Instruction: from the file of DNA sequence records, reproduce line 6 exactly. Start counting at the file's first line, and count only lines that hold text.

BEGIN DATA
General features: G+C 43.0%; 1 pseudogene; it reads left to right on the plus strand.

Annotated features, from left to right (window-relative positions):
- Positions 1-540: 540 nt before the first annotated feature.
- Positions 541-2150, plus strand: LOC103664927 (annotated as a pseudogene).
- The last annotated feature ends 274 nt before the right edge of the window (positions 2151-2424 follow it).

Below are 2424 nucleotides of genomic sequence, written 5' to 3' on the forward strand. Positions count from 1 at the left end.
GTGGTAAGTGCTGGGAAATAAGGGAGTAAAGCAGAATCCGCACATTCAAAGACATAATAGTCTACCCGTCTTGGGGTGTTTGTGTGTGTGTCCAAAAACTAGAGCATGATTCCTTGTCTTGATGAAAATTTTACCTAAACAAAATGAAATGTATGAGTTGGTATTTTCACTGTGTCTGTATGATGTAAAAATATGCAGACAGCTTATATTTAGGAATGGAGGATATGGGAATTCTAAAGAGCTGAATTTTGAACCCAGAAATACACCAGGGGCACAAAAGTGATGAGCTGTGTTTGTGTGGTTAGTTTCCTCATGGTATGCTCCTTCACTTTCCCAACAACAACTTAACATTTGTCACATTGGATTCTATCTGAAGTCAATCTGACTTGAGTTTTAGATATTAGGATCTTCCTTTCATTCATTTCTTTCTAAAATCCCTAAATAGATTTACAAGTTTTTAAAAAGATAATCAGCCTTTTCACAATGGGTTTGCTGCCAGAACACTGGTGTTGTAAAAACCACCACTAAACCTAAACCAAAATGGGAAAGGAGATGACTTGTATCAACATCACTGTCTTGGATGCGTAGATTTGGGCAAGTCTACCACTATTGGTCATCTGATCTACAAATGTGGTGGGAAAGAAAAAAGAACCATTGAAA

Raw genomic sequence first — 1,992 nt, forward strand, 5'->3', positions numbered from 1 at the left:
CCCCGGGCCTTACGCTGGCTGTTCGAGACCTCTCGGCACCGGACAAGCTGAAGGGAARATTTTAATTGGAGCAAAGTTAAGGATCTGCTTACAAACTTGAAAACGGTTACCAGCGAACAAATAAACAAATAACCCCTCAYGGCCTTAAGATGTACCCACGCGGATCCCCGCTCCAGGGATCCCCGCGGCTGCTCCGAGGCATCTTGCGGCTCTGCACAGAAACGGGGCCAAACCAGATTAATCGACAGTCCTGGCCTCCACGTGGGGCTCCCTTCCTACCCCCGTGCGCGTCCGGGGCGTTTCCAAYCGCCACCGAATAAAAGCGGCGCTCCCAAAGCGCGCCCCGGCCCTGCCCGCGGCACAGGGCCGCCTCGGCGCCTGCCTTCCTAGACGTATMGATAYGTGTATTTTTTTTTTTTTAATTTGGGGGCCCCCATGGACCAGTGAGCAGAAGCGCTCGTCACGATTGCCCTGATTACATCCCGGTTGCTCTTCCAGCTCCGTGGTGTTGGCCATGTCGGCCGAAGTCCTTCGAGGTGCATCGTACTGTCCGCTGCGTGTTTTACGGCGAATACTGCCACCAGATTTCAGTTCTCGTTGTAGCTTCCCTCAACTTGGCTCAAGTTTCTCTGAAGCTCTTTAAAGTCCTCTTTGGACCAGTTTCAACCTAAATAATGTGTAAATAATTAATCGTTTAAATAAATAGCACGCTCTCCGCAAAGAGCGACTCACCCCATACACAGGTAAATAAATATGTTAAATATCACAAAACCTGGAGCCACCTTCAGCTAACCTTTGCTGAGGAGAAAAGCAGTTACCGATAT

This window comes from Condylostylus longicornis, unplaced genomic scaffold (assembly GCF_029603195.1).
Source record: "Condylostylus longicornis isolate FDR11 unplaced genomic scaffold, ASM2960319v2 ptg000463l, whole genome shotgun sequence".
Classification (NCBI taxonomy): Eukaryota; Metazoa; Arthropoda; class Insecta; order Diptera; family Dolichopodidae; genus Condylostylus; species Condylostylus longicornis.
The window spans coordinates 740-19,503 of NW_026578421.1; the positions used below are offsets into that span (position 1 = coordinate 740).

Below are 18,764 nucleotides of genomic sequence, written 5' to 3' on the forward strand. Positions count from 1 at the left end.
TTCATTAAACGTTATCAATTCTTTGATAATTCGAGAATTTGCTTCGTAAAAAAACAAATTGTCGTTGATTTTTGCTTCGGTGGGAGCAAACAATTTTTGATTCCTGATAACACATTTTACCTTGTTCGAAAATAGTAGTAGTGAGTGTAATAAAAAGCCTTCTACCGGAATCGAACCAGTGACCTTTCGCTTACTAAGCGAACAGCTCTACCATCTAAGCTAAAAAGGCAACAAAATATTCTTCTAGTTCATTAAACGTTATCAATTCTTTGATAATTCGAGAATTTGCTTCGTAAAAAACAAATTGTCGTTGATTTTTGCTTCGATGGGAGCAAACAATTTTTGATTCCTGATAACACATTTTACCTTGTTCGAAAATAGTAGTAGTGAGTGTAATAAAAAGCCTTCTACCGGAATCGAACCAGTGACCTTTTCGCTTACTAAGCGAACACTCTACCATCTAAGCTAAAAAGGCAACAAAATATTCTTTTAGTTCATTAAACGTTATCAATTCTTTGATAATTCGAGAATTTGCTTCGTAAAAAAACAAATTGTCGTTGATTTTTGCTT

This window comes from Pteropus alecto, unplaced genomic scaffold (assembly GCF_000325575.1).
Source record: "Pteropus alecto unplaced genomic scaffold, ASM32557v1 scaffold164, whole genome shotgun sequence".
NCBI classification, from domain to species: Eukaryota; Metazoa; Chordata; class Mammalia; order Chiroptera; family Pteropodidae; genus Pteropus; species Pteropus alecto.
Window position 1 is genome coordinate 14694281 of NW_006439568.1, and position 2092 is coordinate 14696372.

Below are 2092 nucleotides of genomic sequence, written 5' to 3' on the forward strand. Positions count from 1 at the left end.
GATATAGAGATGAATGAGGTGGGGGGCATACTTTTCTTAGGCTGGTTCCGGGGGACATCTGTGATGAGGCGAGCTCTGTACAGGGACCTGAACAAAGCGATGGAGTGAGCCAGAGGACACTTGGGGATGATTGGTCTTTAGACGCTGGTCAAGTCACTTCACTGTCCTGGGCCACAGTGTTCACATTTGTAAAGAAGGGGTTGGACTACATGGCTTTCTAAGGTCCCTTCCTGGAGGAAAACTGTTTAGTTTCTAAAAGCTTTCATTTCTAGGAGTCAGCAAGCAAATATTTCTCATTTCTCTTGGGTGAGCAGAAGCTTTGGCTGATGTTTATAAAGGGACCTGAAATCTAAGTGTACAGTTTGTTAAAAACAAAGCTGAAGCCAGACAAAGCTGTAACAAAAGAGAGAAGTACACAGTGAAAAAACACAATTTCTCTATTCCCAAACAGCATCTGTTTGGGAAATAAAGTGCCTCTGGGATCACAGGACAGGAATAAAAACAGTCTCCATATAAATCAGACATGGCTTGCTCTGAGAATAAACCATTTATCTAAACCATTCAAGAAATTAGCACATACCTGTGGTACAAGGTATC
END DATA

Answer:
Below are 2424 nucleotides of genomic sequence, written 5' to 3' on the forward strand. Positions count from 1 at the left end.